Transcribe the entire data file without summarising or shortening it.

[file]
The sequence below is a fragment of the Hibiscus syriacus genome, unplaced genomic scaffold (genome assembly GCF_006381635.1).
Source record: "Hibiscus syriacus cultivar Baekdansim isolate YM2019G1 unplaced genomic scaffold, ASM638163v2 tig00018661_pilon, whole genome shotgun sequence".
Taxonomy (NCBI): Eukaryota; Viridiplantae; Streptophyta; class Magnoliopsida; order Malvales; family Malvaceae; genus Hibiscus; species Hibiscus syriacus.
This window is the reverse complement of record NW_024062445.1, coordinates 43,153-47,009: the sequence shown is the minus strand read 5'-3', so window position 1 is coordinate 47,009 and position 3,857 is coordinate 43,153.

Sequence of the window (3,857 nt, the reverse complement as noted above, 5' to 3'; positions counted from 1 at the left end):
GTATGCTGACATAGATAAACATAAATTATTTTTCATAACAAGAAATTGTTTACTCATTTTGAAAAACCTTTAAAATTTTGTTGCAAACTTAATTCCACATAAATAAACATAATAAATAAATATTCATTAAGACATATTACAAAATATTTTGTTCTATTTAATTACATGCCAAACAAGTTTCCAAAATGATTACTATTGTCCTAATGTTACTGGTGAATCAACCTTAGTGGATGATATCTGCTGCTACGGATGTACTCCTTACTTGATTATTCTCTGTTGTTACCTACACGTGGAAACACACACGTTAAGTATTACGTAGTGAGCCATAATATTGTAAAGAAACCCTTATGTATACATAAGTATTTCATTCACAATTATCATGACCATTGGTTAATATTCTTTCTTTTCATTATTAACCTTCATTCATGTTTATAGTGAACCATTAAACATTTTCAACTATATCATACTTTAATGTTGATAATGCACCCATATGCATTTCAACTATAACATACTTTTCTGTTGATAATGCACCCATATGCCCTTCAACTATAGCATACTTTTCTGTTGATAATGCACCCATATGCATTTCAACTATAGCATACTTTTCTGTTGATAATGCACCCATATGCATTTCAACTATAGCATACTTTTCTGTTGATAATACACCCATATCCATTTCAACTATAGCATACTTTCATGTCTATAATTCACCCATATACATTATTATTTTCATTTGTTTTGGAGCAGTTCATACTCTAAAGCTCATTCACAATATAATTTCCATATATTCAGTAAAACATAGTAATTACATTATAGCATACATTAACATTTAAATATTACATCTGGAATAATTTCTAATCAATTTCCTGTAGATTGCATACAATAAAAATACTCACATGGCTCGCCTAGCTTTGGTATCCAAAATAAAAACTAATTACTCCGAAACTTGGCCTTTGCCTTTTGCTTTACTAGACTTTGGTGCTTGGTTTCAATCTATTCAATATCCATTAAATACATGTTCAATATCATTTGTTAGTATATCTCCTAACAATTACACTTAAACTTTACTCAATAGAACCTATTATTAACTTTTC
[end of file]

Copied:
The sequence below is a fragment of the Hibiscus syriacus genome, unplaced genomic scaffold (genome assembly GCF_006381635.1).
Source record: "Hibiscus syriacus cultivar Baekdansim isolate YM2019G1 unplaced genomic scaffold, ASM638163v2 tig00018661_pilon, whole genome shotgun sequence".
Taxonomy (NCBI): Eukaryota; Viridiplantae; Streptophyta; class Magnoliopsida; order Malvales; family Malvaceae; genus Hibiscus; species Hibiscus syriacus.
This window is the reverse complement of record NW_024062445.1, coordinates 43,153-47,009: the sequence shown is the minus strand read 5'-3', so window position 1 is coordinate 47,009 and position 3,857 is coordinate 43,153.

Sequence of the window (3,857 nt, the reverse complement as noted above, 5' to 3'; positions counted from 1 at the left end):
GTATGCTGACATAGATAAACATAAATTATTTTTCATAACAAGAAATTGTTTACTCATTTTGAAAAACCTTTAAAATTTTGTTGCAAACTTAATTCCACATAAATAAACATAATAAATAAATATTCATTAAGACATATTACAAAATATTTTGTTCTATTTAATTACATGCCAAACAAGTTTCCAAAATGATTACTATTGTCCTAATGTTACTGGTGAATCAACCTTAGTGGATGATATCTGCTGCTACGGATGTACTCCTTACTTGATTATTCTCTGTTGTTACCTACACGTGGAAACACACACGTTAAGTATTACGTAGTGAGCCATAATATTGTAAAGAAACCCTTATGTATACATAAGTATTTCATTCACAATTATCATGACCATTGGTTAATATTCTTTCTTTTCATTATTAACCTTCATTCATGTTTATAGTGAACCATTAAACATTTTCAACTATATCATACTTTAATGTTGATAATGCACCCATATGCATTTCAACTATAACATACTTTTCTGTTGATAATGCACCCATATGCCCTTCAACTATAGCATACTTTTCTGTTGATAATGCACCCATATGCATTTCAACTATAGCATACTTTTCTGTTGATAATGCACCCATATGCATTTCAACTATAGCATACTTTTCTGTTGATAATACACCCATATCCATTTCAACTATAGCATACTTTCATGTCTATAATTCACCCATATACATTATTATTTTCATTTGTTTTGGAGCAGTTCATACTCTAAAGCTCATTCACAATATAATTTCCATATATTCAGTAAAACATAGTAATTACATTATAGCATACATTAACATTTAAATATTACATCTGGAATAATTTCTAATCAATTTCCTGTAGATTGCATACAATAAAAATACTCACATGGCTCGCCTAGCTTTGGTATCCAAAATAAAAACTAATTACTCCGAAACTTGGCCTTTGCCTTTTGCTTTACTAGACTTTGGTGCTTGGTTTCAATCTATTCAATATCCATTAAATACATGTTCAATATCATTTGTTAGTATATCTCCTAACAATTACACTTAAACTTTACTCAATAGAACCTATTATTAACTTTTC